Authorities say Crusius aimed to scare Latinos into leaving the United States, driving from his home near Dallas to target Mexicans after posting a racist screed online. Crusius has pleaded not guilty, and his lawyers said their client has been diagnosed with mental disabilities.

New Mexico Flush With Cash As Revenues Climb, Oil Recovers - By Susan Montoya Bryan Associated Press

New Mexico is flush with cash due to a quick recovery of oil and gas markets and higher than expected gross receipts tax revenues as consumers spend federal stimulus checks and tap into other recovery aid, state finance officials and legislative analysts said.

The officials briefed a key panel of state lawmakers on Friday. They said while revenues are expected to hit record levels for the next fiscal year, the pandemic remains a risk factor that still has the potential to derail economic recovery if cases continue to surge or shutdowns are imposed again.

While widespread shutdowns are not likely, the forecast shows what analysts described as a significant upward revision in recurring revenues for the current fiscal year — an increase of more than $632 million from estimates made just six months ago. Nearly $1.4 billion in new money is expected for the 2023 fiscal year, marking growth of nearly 19%.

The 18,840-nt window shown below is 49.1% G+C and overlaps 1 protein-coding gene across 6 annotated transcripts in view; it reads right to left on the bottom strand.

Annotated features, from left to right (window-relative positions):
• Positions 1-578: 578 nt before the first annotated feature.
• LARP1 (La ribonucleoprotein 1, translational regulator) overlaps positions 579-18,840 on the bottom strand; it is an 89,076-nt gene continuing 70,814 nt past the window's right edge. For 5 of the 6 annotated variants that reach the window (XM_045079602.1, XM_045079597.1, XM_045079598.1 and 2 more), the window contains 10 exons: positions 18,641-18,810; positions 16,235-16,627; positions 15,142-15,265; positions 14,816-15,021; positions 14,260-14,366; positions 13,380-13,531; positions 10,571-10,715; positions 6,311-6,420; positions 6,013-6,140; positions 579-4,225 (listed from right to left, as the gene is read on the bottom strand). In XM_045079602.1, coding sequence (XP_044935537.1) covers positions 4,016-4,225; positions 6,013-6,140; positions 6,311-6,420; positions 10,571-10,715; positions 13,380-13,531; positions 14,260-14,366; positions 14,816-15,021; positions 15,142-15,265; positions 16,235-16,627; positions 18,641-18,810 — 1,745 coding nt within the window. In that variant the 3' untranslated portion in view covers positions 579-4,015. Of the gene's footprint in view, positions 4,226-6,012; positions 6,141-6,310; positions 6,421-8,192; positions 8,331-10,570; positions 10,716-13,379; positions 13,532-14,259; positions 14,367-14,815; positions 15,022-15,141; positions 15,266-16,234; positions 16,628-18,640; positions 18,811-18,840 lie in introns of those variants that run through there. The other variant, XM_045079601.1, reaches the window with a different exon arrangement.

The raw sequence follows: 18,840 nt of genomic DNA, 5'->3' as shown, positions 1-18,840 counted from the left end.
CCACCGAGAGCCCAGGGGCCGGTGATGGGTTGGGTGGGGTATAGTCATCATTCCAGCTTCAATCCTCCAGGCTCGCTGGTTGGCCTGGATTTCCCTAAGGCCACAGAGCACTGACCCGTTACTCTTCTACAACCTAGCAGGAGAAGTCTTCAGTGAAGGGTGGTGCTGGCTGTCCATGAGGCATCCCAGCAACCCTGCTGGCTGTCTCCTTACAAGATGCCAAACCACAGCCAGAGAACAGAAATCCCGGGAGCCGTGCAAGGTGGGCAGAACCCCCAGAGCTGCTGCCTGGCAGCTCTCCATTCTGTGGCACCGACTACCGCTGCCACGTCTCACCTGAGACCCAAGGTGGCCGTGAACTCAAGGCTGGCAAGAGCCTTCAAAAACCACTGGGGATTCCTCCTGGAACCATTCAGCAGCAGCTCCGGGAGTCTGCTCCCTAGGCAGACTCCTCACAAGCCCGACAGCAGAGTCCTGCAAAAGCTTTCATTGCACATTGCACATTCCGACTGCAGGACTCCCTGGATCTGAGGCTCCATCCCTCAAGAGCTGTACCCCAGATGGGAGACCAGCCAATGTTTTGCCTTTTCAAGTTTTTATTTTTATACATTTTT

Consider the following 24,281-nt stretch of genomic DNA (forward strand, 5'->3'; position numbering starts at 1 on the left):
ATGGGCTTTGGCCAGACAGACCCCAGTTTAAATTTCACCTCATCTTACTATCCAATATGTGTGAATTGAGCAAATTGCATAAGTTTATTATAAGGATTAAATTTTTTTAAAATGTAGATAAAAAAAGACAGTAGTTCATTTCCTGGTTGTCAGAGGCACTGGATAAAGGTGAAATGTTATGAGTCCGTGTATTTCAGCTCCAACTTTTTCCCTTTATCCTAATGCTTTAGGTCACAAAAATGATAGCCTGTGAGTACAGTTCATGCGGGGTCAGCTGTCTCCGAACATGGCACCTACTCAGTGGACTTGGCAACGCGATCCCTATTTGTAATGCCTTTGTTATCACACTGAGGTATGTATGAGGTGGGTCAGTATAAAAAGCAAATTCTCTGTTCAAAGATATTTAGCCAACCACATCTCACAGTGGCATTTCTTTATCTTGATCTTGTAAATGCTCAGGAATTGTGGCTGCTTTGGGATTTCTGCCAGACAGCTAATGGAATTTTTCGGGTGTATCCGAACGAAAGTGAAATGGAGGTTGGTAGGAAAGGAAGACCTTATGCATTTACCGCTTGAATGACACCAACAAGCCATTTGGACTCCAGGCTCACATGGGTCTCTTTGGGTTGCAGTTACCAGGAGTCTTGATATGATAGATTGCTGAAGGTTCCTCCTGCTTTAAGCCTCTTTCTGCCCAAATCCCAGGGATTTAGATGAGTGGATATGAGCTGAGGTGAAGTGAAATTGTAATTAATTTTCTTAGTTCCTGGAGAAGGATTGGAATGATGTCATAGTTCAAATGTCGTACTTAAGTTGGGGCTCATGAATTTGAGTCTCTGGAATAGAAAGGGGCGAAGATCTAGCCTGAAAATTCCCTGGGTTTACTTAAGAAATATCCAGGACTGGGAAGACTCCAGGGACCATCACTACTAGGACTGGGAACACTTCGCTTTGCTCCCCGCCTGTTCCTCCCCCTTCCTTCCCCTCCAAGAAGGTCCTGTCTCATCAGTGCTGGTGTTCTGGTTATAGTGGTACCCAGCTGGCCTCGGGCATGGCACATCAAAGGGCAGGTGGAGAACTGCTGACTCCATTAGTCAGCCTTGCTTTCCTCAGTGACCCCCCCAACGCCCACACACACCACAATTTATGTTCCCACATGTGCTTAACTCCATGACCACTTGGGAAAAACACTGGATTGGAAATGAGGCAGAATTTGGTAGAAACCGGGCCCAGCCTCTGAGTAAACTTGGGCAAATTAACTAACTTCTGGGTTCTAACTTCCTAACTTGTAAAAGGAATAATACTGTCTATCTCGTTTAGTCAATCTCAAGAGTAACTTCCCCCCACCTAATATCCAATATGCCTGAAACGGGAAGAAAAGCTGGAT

That means lawmakers will have more money than ever before to spend on education, roads, public safety and other government programs. It also means more money is expected to be funneled into the state's permanent endowments.

Some lawmakers warned that the federal recovery aid won't be around forever and urged fellow members of the Legislative Finance Committee to continue building up the state's reserves.

The favorable forecast also is fueled by growth in high- and mid-wage employmentin the first half of 2021. As a result, officials said, total wages and salaries in the state neared pre-pandemic levels in the first quarter, and total personal income in New Mexico reached record heights during the pandemic and continues to grow.